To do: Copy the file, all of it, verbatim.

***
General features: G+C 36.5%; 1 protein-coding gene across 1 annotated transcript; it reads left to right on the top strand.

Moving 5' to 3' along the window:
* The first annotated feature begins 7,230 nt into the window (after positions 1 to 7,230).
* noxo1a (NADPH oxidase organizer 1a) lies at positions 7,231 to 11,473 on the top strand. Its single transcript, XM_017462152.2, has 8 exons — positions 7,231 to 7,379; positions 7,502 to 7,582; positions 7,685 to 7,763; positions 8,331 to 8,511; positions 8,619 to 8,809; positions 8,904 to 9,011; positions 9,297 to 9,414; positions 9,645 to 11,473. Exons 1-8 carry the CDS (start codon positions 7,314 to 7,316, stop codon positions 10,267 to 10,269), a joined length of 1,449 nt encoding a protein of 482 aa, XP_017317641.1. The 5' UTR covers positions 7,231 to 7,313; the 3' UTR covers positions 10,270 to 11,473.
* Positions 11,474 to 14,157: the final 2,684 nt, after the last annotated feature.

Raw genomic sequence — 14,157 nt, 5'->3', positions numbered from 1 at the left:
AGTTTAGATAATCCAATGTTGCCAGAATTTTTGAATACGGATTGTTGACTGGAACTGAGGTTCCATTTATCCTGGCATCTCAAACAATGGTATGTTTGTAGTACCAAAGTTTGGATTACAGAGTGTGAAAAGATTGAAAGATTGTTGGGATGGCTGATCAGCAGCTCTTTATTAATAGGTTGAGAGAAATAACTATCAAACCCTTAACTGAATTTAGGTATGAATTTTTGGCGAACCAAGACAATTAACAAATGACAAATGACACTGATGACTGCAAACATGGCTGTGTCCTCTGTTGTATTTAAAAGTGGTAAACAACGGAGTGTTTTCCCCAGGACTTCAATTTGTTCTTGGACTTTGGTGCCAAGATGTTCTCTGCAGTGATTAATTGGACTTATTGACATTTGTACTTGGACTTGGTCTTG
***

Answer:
General features: G+C 36.5%; 1 protein-coding gene across 1 annotated transcript; it reads left to right on the top strand.

Moving 5' to 3' along the window:
* The first annotated feature begins 7,230 nt into the window (after positions 1 to 7,230).
* noxo1a (NADPH oxidase organizer 1a) lies at positions 7,231 to 11,473 on the top strand. Its single transcript, XM_017462152.2, has 8 exons — positions 7,231 to 7,379; positions 7,502 to 7,582; positions 7,685 to 7,763; positions 8,331 to 8,511; positions 8,619 to 8,809; positions 8,904 to 9,011; positions 9,297 to 9,414; positions 9,645 to 11,473. Exons 1-8 carry the CDS (start codon positions 7,314 to 7,316, stop codon positions 10,267 to 10,269), a joined length of 1,449 nt encoding a protein of 482 aa, XP_017317641.1. The 5' UTR covers positions 7,231 to 7,313; the 3' UTR covers positions 10,270 to 11,473.
* Positions 11,474 to 14,157: the final 2,684 nt, after the last annotated feature.

Raw genomic sequence — 14,157 nt, 5'->3', positions numbered from 1 at the left:
AGTTTAGATAATCCAATGTTGCCAGAATTTTTGAATACGGATTGTTGACTGGAACTGAGGTTCCATTTATCCTGGCATCTCAAACAATGGTATGTTTGTAGTACCAAAGTTTGGATTACAGAGTGTGAAAAGATTGAAAGATTGTTGGGATGGCTGATCAGCAGCTCTTTATTAATAGGTTGAGAGAAATAACTATCAAACCCTTAACTGAATTTAGGTATGAATTTTTGGCGAACCAAGACAATTAACAAATGACAAATGACACTGATGACTGCAAACATGGCTGTGTCCTCTGTTGTATTTAAAAGTGGTAAACAACGGAGTGTTTTCCCCAGGACTTCAATTTGTTCTTGGACTTTGGTGCCAAGATGTTCTCTGCAGTGATTAATTGGACTTATTGACATTTGTACTTGGACTTGGTCTTG